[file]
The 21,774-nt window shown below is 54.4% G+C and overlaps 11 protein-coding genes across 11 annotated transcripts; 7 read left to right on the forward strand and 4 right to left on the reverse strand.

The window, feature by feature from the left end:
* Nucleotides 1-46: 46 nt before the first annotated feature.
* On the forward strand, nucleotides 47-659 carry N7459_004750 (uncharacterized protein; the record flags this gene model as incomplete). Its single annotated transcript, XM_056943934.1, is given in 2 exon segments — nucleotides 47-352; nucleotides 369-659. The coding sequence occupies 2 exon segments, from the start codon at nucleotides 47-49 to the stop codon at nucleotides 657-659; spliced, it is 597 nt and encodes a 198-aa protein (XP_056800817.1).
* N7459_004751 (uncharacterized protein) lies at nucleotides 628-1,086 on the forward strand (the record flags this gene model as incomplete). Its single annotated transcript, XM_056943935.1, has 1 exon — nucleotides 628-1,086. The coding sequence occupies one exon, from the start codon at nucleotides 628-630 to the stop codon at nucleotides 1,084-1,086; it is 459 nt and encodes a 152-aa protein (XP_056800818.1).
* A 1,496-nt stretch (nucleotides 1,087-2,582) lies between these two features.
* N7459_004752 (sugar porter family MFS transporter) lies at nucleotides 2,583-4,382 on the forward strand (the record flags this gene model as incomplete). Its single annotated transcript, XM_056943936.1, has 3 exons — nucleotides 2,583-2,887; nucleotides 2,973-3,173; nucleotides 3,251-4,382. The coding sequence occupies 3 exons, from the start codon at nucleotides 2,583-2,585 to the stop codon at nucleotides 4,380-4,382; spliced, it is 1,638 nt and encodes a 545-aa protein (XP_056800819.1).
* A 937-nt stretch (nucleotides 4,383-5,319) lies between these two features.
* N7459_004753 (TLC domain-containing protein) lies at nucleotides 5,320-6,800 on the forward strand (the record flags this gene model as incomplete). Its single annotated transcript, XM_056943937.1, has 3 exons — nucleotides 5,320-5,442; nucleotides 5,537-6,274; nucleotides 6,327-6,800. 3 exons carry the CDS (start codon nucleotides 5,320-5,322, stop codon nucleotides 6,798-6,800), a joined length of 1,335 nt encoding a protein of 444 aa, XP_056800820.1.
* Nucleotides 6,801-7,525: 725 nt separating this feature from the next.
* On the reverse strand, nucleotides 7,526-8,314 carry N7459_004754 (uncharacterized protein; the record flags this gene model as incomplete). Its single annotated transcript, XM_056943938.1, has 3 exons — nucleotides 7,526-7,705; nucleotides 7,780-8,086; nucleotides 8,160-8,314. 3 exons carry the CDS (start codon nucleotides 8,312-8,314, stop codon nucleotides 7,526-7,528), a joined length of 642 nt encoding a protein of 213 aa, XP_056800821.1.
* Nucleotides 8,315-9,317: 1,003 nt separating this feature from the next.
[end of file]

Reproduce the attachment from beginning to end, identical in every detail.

The 21,774-nt window shown below is 54.4% G+C and overlaps 11 protein-coding genes across 11 annotated transcripts; 7 read left to right on the forward strand and 4 right to left on the reverse strand.

The window, feature by feature from the left end:
* Nucleotides 1-46: 46 nt before the first annotated feature.
* On the forward strand, nucleotides 47-659 carry N7459_004750 (uncharacterized protein; the record flags this gene model as incomplete). Its single annotated transcript, XM_056943934.1, is given in 2 exon segments — nucleotides 47-352; nucleotides 369-659. The coding sequence occupies 2 exon segments, from the start codon at nucleotides 47-49 to the stop codon at nucleotides 657-659; spliced, it is 597 nt and encodes a 198-aa protein (XP_056800817.1).
* N7459_004751 (uncharacterized protein) lies at nucleotides 628-1,086 on the forward strand (the record flags this gene model as incomplete). Its single annotated transcript, XM_056943935.1, has 1 exon — nucleotides 628-1,086. The coding sequence occupies one exon, from the start codon at nucleotides 628-630 to the stop codon at nucleotides 1,084-1,086; it is 459 nt and encodes a 152-aa protein (XP_056800818.1).
* A 1,496-nt stretch (nucleotides 1,087-2,582) lies between these two features.
* N7459_004752 (sugar porter family MFS transporter) lies at nucleotides 2,583-4,382 on the forward strand (the record flags this gene model as incomplete). Its single annotated transcript, XM_056943936.1, has 3 exons — nucleotides 2,583-2,887; nucleotides 2,973-3,173; nucleotides 3,251-4,382. The coding sequence occupies 3 exons, from the start codon at nucleotides 2,583-2,585 to the stop codon at nucleotides 4,380-4,382; spliced, it is 1,638 nt and encodes a 545-aa protein (XP_056800819.1).
* A 937-nt stretch (nucleotides 4,383-5,319) lies between these two features.
* N7459_004753 (TLC domain-containing protein) lies at nucleotides 5,320-6,800 on the forward strand (the record flags this gene model as incomplete). Its single annotated transcript, XM_056943937.1, has 3 exons — nucleotides 5,320-5,442; nucleotides 5,537-6,274; nucleotides 6,327-6,800. 3 exons carry the CDS (start codon nucleotides 5,320-5,322, stop codon nucleotides 6,798-6,800), a joined length of 1,335 nt encoding a protein of 444 aa, XP_056800820.1.
* Nucleotides 6,801-7,525: 725 nt separating this feature from the next.
* On the reverse strand, nucleotides 7,526-8,314 carry N7459_004754 (uncharacterized protein; the record flags this gene model as incomplete). Its single annotated transcript, XM_056943938.1, has 3 exons — nucleotides 7,526-7,705; nucleotides 7,780-8,086; nucleotides 8,160-8,314. 3 exons carry the CDS (start codon nucleotides 8,312-8,314, stop codon nucleotides 7,526-7,528), a joined length of 642 nt encoding a protein of 213 aa, XP_056800821.1.
* Nucleotides 8,315-9,317: 1,003 nt separating this feature from the next.